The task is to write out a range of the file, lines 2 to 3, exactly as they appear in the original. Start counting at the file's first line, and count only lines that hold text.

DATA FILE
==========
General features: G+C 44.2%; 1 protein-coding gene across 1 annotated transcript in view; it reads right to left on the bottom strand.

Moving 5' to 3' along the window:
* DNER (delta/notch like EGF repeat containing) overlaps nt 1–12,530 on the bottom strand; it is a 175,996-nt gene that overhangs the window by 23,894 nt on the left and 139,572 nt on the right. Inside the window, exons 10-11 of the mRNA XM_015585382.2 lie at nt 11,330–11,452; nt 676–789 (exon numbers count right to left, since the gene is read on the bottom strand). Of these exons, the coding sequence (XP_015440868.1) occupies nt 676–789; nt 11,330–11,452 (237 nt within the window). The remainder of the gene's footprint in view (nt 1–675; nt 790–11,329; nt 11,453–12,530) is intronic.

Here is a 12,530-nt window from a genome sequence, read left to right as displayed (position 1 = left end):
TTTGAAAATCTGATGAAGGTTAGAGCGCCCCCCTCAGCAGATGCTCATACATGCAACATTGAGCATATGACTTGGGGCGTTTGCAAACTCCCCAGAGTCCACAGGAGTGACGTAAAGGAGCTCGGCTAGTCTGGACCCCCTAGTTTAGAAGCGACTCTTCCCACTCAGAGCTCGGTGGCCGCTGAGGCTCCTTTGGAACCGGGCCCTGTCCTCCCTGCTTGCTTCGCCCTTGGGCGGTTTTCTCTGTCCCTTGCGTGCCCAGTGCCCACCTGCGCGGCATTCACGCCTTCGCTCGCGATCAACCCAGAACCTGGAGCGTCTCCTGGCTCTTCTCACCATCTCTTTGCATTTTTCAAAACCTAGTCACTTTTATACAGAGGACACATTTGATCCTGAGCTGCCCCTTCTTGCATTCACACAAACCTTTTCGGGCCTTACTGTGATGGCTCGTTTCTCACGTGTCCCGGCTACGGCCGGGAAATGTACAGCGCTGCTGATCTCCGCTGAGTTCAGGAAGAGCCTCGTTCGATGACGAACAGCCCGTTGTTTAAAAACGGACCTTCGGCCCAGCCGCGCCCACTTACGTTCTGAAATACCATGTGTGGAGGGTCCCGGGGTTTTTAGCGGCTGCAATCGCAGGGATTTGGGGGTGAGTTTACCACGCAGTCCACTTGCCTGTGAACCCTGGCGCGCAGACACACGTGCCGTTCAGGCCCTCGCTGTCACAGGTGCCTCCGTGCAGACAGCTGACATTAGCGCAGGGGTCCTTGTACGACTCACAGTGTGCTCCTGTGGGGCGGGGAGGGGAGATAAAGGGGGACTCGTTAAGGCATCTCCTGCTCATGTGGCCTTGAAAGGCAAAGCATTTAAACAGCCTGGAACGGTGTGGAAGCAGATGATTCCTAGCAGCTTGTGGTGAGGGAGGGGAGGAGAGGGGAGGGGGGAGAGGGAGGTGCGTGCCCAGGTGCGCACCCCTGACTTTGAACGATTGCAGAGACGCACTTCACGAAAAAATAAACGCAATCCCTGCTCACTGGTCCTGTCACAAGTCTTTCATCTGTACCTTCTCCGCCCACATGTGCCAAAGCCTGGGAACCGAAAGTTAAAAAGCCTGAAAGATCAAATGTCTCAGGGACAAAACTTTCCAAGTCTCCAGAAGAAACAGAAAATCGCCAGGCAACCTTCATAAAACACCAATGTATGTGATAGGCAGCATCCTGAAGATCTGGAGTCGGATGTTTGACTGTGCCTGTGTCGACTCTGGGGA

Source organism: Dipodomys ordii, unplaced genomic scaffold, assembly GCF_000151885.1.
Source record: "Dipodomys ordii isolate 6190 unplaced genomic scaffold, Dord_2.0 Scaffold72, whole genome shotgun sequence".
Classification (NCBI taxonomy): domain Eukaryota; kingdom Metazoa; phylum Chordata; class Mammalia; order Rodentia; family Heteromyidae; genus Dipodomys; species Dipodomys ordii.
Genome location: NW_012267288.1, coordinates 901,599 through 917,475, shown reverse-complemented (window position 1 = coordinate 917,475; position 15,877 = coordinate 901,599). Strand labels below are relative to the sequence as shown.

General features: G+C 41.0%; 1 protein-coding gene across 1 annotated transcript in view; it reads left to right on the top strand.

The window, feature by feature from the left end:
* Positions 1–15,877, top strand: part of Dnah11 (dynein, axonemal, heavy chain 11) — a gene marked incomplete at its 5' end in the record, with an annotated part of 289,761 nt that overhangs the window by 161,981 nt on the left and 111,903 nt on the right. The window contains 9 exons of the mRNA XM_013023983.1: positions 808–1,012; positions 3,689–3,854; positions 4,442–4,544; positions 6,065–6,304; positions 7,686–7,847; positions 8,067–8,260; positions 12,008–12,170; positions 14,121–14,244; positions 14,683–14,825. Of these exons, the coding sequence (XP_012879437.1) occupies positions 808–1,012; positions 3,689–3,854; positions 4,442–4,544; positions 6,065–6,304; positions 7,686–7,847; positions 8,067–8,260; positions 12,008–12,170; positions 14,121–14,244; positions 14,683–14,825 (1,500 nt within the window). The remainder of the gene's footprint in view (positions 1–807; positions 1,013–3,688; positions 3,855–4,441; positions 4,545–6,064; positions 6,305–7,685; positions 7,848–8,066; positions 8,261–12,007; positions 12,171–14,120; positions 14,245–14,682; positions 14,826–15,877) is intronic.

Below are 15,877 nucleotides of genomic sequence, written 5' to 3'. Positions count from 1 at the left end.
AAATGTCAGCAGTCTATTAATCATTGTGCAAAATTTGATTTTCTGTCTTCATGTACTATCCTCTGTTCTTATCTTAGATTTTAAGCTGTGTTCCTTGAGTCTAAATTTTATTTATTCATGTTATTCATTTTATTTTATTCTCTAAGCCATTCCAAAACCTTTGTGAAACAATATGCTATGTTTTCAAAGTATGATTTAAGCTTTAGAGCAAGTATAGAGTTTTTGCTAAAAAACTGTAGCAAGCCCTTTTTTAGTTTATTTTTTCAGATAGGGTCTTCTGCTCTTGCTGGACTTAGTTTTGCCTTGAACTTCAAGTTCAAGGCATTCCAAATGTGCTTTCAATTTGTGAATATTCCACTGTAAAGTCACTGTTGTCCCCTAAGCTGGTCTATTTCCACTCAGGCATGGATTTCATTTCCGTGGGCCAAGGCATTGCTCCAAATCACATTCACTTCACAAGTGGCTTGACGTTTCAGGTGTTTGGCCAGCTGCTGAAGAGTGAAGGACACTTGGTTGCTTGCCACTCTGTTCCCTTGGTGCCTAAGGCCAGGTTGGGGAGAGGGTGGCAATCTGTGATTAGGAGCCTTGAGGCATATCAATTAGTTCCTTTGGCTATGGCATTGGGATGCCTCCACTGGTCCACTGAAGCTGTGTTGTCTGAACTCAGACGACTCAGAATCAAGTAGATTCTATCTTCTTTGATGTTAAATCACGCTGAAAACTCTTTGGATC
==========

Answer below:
Moving 5' to 3' along the window:
* DNER (delta/notch like EGF repeat containing) overlaps nt 1–12,530 on the bottom strand; it is a 175,996-nt gene that overhangs the window by 23,894 nt on the left and 139,572 nt on the right. Inside the window, exons 10-11 of the mRNA XM_015585382.2 lie at nt 11,330–11,452; nt 676–789 (exon numbers count right to left, since the gene is read on the bottom strand). Of these exons, the coding sequence (XP_015440868.1) occupies nt 676–789; nt 11,330–11,452 (237 nt within the window). The remainder of the gene's footprint in view (nt 1–675; nt 790–11,329; nt 11,453–12,530) is intronic.